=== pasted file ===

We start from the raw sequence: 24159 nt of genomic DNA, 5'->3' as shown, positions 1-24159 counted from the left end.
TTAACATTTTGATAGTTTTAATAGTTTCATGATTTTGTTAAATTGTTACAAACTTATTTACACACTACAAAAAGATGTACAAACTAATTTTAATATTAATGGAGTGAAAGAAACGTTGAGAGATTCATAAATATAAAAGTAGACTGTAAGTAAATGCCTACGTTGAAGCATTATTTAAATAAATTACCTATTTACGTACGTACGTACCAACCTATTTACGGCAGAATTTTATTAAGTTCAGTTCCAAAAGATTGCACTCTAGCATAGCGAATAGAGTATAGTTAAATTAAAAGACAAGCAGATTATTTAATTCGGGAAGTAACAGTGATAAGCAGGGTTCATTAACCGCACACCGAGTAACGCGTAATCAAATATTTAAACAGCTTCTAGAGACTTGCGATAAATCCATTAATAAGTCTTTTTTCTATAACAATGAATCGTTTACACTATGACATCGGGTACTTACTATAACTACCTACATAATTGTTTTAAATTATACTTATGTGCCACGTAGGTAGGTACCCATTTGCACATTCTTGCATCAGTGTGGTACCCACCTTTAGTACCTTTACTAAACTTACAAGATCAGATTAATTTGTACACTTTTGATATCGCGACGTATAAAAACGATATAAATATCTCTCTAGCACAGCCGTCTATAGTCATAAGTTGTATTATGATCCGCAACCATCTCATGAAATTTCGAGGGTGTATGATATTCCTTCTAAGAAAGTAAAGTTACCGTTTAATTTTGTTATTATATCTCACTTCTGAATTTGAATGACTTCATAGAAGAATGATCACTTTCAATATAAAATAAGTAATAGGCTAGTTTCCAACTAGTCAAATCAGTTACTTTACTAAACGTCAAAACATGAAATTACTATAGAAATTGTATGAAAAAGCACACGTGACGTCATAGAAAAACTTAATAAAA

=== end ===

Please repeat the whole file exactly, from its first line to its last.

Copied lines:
We start from the raw sequence: 24159 nt of genomic DNA, 5'->3' as shown, positions 1-24159 counted from the left end.
TTAACATTTTGATAGTTTTAATAGTTTCATGATTTTGTTAAATTGTTACAAACTTATTTACACACTACAAAAAGATGTACAAACTAATTTTAATATTAATGGAGTGAAAGAAACGTTGAGAGATTCATAAATATAAAAGTAGACTGTAAGTAAATGCCTACGTTGAAGCATTATTTAAATAAATTACCTATTTACGTACGTACGTACCAACCTATTTACGGCAGAATTTTATTAAGTTCAGTTCCAAAAGATTGCACTCTAGCATAGCGAATAGAGTATAGTTAAATTAAAAGACAAGCAGATTATTTAATTCGGGAAGTAACAGTGATAAGCAGGGTTCATTAACCGCACACCGAGTAACGCGTAATCAAATATTTAAACAGCTTCTAGAGACTTGCGATAAATCCATTAATAAGTCTTTTTTCTATAACAATGAATCGTTTACACTATGACATCGGGTACTTACTATAACTACCTACATAATTGTTTTAAATTATACTTATGTGCCACGTAGGTAGGTACCCATTTGCACATTCTTGCATCAGTGTGGTACCCACCTTTAGTACCTTTACTAAACTTACAAGATCAGATTAATTTGTACACTTTTGATATCGCGACGTATAAAAACGATATAAATATCTCTCTAGCACAGCCGTCTATAGTCATAAGTTGTATTATGATCCGCAACCATCTCATGAAATTTCGAGGGTGTATGATATTCCTTCTAAGAAAGTAAAGTTACCGTTTAATTTTGTTATTATATCTCACTTCTGAATTTGAATGACTTCATAGAAGAATGATCACTTTCAATATAAAATAAGTAATAGGCTAGTTTCCAACTAGTCAAATCAGTTACTTTACTAAACGTCAAAACATGAAATTACTATAGAAATTGTATGAAAAAGCACACGTGACGTCATAGAAAAACTTAATAAAA